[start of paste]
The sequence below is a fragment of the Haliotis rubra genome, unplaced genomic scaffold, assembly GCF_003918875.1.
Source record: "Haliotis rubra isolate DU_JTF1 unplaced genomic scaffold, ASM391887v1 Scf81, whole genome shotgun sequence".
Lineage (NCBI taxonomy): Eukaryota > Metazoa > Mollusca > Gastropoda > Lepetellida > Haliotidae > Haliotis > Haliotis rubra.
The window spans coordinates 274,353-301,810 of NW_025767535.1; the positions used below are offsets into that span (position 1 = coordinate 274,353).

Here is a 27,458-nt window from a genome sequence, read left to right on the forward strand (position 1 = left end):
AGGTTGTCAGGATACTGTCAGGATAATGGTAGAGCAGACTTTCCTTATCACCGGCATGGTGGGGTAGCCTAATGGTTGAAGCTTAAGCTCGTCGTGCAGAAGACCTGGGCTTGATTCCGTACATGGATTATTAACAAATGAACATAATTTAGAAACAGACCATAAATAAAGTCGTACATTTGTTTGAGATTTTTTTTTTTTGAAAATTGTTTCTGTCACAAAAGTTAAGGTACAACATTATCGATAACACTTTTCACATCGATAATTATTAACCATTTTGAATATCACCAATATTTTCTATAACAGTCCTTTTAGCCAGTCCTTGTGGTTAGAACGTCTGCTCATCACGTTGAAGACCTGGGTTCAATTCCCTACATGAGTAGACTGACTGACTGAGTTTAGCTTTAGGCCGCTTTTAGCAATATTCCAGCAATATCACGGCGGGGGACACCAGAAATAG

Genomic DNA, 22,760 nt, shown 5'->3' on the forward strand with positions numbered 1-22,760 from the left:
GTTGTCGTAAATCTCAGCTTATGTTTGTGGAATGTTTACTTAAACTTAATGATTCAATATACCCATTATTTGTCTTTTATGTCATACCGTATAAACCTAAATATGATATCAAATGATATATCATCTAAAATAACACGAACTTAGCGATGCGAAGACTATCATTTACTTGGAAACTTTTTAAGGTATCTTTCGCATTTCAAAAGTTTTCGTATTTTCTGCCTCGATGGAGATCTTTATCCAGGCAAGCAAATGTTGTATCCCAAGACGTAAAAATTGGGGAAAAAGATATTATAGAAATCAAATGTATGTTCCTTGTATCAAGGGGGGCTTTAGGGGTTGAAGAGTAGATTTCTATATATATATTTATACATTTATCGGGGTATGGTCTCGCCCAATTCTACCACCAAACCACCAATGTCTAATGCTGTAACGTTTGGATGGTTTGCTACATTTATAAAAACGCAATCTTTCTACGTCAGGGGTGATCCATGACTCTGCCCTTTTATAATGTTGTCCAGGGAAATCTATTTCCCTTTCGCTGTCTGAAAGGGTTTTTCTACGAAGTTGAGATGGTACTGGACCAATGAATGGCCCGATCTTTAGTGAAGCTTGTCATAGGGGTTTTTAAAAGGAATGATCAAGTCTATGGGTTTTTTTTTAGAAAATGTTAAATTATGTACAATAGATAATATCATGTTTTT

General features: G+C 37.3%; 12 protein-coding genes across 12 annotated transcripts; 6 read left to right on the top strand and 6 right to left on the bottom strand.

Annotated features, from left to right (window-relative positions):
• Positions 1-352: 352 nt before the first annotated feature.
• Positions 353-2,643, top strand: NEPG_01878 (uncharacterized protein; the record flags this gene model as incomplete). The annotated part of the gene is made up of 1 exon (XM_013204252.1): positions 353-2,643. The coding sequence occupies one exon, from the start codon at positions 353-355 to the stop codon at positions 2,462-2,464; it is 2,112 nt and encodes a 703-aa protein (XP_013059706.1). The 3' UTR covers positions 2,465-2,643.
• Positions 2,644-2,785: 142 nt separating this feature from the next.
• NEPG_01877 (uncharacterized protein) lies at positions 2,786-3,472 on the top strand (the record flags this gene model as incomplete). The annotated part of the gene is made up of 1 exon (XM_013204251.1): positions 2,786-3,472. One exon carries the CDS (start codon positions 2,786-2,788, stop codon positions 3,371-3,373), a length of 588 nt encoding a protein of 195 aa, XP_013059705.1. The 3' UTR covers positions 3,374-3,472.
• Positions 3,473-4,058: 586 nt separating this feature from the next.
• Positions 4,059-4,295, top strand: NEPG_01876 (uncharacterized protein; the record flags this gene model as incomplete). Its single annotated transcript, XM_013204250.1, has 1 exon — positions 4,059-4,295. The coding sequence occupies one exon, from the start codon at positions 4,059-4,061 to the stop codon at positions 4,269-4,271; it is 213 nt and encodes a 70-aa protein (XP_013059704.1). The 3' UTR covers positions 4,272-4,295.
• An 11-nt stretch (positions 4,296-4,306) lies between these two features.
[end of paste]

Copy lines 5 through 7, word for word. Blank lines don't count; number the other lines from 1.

Here is a 27,458-nt window from a genome sequence, read left to right on the forward strand (position 1 = left end):
AGGTTGTCAGGATACTGTCAGGATAATGGTAGAGCAGACTTTCCTTATCACCGGCATGGTGGGGTAGCCTAATGGTTGAAGCTTAAGCTCGTCGTGCAGAAGACCTGGGCTTGATTCCGTACATGGATTATTAACAAATGAACATAATTTAGAAACAGACCATAAATAAAGTCGTACATTTGTTTGAGATTTTTTTTTTTTGAAAATTGTTTCTGTCACAAAAGTTAAGGTACAACATTATCGATAACACTTTTCACATCGATAATTATTAACCATTTTGAATATCACCAATATTTTCTATAACAGTCCTTTTAGCCAGTCCTTGTGGTTAGAACGTCTGCTCATCACGTTGAAGACCTGGGTTCAATTCCCTACATGAGTAGACTGACTGACTGAGTTTAGCTTTAGGCCGCTTTTAGCAATATTCCAGCAATATCACGGCGGGGGACACCAGAAATAG

Genomic DNA, 22,760 nt, shown 5'->3' on the forward strand with positions numbered 1-22,760 from the left: